Distorting Iran’s nuke program

by Zachary Roth, Columbia Journalism Review

Yesterday, McClatchy’s excellent Washington bureau published a piece by Jonathan Landay noting that both John McCain and Barack Obama, in their campaign rhetoric, are exaggerating what we know about Iran’s nuclear program.

The candidates have both recently said flatly that Iran is pursuing a nuclear weapon, while, as Landay points out, the U.S. intelligence community concluded last fall in a National Intelligence Estimate that Iran had halted its effort to acquire a bomb.

But the candidates don’t deserve all the blame here. It’s the press’s job to keep them honest every time they over-state what we know about Iran’s weapons program. And with the exception of McClatchy, it’s a job the press has been failing at, miserably.

Exhibit A: today’s Washington Post write-up of McCain’s speech to AIPAC yesterday. The Post reports that McCain laid out a strategy “aimed at pressuring Tehran to abandon efforts to acquire nuclear weapons”—without ever noting that, in the view of the U.S. intelligence community, it did so five years ago.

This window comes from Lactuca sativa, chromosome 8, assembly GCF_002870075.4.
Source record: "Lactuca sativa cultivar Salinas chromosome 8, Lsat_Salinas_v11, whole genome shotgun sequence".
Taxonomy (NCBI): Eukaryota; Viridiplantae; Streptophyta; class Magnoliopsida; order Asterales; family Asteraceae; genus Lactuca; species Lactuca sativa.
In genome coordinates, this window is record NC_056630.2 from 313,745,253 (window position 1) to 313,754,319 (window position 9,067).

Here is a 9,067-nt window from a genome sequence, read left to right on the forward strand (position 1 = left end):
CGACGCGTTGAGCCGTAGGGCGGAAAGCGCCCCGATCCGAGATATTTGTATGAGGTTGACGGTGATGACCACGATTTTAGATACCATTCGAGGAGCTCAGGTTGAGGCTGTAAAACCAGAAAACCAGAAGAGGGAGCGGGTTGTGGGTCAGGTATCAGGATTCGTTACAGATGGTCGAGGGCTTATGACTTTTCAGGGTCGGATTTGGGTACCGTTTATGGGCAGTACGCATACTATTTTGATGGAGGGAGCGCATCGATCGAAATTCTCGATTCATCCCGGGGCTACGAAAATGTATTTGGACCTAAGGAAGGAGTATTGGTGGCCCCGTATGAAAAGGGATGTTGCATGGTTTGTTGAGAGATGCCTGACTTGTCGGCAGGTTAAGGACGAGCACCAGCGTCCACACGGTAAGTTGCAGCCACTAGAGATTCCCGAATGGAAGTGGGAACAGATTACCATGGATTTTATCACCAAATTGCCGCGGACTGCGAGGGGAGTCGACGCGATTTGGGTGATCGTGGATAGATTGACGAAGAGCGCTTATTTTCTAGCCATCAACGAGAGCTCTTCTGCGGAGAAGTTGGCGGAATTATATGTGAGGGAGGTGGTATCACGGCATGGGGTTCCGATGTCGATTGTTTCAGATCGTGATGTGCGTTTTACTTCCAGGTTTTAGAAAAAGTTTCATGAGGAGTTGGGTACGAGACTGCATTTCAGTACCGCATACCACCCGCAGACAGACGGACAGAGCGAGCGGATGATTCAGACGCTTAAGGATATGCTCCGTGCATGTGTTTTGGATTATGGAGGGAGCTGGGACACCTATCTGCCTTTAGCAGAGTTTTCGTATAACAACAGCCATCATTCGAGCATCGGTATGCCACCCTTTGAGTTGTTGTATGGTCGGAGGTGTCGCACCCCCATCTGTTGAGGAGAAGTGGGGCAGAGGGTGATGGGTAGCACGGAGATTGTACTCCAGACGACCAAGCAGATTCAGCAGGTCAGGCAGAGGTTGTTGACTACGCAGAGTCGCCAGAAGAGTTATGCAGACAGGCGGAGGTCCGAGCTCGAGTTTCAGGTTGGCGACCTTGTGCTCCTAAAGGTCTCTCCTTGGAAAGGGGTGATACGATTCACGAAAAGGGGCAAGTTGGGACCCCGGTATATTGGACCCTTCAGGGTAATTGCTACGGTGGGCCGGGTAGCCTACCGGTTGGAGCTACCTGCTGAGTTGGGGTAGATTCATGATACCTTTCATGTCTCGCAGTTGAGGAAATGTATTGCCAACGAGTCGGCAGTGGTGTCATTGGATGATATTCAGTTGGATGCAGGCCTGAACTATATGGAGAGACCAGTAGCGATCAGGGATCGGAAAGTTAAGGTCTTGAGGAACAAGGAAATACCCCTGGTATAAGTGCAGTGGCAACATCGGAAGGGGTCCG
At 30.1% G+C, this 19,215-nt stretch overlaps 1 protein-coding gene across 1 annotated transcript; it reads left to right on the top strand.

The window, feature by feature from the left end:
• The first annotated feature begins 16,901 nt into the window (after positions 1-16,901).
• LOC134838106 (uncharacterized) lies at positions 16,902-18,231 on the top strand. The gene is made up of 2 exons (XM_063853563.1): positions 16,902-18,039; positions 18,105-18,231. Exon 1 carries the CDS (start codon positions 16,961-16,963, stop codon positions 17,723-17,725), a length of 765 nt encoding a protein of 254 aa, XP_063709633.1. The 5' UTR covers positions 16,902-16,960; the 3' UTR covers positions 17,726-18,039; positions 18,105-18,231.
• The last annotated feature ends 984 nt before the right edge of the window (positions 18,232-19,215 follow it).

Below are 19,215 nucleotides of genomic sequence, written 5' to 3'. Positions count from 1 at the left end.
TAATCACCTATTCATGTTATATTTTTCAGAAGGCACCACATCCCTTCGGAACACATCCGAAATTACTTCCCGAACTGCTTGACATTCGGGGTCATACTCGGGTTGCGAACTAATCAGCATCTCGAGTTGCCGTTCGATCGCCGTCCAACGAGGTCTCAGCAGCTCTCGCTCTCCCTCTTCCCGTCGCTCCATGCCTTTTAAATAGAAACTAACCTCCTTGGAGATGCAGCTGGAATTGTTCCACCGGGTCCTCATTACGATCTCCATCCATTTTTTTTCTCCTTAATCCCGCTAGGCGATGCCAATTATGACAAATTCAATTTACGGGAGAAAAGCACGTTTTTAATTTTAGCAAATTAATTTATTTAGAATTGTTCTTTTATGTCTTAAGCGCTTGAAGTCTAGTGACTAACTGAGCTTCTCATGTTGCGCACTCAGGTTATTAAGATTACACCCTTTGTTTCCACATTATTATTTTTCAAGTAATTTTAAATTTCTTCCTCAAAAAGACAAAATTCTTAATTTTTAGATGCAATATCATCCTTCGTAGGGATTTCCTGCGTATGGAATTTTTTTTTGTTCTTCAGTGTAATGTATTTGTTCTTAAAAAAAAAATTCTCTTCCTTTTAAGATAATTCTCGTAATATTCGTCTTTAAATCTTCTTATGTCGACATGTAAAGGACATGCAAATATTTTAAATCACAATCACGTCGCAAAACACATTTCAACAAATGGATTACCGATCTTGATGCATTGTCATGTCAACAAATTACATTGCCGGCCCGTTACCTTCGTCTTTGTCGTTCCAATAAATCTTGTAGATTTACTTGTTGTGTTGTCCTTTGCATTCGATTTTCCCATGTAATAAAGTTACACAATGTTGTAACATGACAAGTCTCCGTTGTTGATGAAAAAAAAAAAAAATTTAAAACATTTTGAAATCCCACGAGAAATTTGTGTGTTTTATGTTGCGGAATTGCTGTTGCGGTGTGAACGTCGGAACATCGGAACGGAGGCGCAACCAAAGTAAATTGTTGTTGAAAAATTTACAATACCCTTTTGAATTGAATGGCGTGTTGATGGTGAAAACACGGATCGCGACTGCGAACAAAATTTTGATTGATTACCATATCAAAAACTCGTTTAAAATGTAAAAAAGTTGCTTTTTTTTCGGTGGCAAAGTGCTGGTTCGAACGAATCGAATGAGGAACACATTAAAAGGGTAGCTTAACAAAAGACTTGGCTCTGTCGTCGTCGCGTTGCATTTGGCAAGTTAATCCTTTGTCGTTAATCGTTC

The New York Times does little better. It reports: “The Obama campaign countered that … during the Bush administration, Iran had made gains with it’s nuclear program…”—again failing to let readers know about the intel community’s assessment.

Of course, no one’s arguing that Iran’s not a threat to be taken seriously. It’s possible that Iran has restarted its program since shuttering it in ’03. As McClatchy notes, “few experts … think that Iran has come clean about all its nuclear activities.” The point is, we just don’t know for sure. But the candidates are making it seem like we do. And the press needs to call them on it, especially as we head into the general election.

But this isn’t just about the presidential campaign. We launched one Middle East war this decade in part because politicians made claims about an adversary’s weapons capabilities that turned out to be wildly inflated—and the press, for the most part, went along. This time, the press has some pretty powerful evidence with which to challenge the candidates on the question of Iran’s nuclear program—the nation needs journalists to do just that.

article originally published at http://www.cjr.org/campaign_desk/distorting_irans_nuke_program.php?page=all.

The media's job is to interest the public in the public interest. -John Dewey